Evidence and complaints continue to mount against Siberian Tiger Conservation Association
Knox County, OH — In a letter to the United States Department of Agriculture (USDA) the Animal Protection Institute (API), a national animal advocacy organization, today demanded immediate and aggressive enforcement of the Animal Welfare Act against the Siberian Tiger Conservation Association (STCA). The facility, which advertises “train with tigers” programs, is operating in violation of federal law by allowing people direct contact with dangerous animals despite its license being revoked more than five years ago.
API documented violations of the federal Animal Welfare Act by the STCA in a 2005 investigation and filed a formal complaint with the USDA in March 2006. The violations documented by API were also duplicated by an ABC News crew, which featured an investigation of the STCA on a recent episode of the ABC news show, 20/20. The USDA has yet to take any action against the STCA.
“The fact that this facility is still in existence is appalling,” says Nicole Paquette , Esq., Director of Legal and Government Affairs for API. “For years, the STCA has operated outside the law, basically thumbing its nose at officials. The fact that, as of this date, the STCA is still advertising direct contact with tigers on its web site shows how little respect this facility has for the law, animal welfare and public safety.”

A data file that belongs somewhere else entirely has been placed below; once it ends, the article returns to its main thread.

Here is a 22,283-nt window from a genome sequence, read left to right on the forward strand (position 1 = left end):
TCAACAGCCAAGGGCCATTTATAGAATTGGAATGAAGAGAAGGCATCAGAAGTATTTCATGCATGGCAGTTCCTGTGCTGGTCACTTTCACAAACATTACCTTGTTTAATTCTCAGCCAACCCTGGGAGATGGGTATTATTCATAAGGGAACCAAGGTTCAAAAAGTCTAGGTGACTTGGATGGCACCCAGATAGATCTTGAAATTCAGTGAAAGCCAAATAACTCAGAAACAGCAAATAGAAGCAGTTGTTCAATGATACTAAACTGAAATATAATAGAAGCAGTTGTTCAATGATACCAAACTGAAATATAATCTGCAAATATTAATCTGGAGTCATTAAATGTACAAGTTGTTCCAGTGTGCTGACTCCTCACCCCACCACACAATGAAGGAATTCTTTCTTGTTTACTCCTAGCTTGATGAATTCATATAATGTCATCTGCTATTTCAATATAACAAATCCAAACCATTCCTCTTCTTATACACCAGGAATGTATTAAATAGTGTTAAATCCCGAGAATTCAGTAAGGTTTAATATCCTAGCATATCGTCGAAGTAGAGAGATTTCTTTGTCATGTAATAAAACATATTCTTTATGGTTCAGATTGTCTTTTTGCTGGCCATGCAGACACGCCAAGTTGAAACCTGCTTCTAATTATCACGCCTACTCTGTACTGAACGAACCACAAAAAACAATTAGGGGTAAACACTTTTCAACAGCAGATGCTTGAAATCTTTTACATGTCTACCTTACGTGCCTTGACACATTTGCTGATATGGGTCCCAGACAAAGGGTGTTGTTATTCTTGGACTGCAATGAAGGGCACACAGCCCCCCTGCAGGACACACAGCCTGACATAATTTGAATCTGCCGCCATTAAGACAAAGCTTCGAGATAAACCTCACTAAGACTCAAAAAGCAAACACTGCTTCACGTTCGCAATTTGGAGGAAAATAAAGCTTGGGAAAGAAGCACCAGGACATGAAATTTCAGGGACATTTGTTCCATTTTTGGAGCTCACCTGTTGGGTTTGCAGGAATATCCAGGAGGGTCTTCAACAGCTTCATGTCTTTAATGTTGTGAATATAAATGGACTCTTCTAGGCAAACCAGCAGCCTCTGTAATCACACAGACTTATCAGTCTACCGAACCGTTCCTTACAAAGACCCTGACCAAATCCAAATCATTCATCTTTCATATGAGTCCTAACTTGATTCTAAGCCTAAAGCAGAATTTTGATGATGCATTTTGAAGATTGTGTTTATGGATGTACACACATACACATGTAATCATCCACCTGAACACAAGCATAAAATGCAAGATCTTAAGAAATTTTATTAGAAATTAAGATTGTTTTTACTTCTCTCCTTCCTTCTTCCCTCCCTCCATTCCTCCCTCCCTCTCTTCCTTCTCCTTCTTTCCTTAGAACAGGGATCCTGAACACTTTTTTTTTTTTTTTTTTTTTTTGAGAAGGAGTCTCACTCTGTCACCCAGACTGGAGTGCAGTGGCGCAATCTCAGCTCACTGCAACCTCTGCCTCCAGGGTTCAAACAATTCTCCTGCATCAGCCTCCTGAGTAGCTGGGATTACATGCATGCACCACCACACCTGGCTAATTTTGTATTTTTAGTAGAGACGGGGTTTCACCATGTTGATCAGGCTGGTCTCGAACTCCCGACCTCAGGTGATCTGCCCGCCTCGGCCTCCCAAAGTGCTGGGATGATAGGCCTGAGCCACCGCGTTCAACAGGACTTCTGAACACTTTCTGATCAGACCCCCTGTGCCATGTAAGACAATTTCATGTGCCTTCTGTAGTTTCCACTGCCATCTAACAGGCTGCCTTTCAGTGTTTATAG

During its 2005 investigation, an API investigator was attacked by a tiger; an incident caught on tape and submitted to the USDA. This isn’t the first attack documented at the facility — there have been at least 10 reported instances of attacks on both children and adults.
“How much more evidence does the USDA need to shut this facility down?” asks Paquette. “The USDA needs to act immediately and aggressively to end dangerous direct contact with tigers at this facility before more people are injured or even killed. It’s high time that the USDA adopts a policy against direct contact with dangerous animals, period.”
In the last nine months, API has filed complaints with the USDA regarding Animal Welfare Act violations at five Ohio facilities. API is also working with Rep. George Distel on legislation regulating the private possession of exotic animals such as wolves, cougars, tigers, bears, primates, and dangerous reptiles. Ohio is one of only 11 states that allow unregulated possession of dangerous exotic and wild animals.
API works to end animal cruelty and exploitation through legislation, litigation, and public education. API is a nationally recognized leader on exotic animal legislation and assists states in drafting and passing legislation. For more information, visit www.api4animals.org.
B-roll footage and still photos from API’s investigation are available upon request.
Zibby Wilder, Animal Protection Institute, 916-447-3085 x205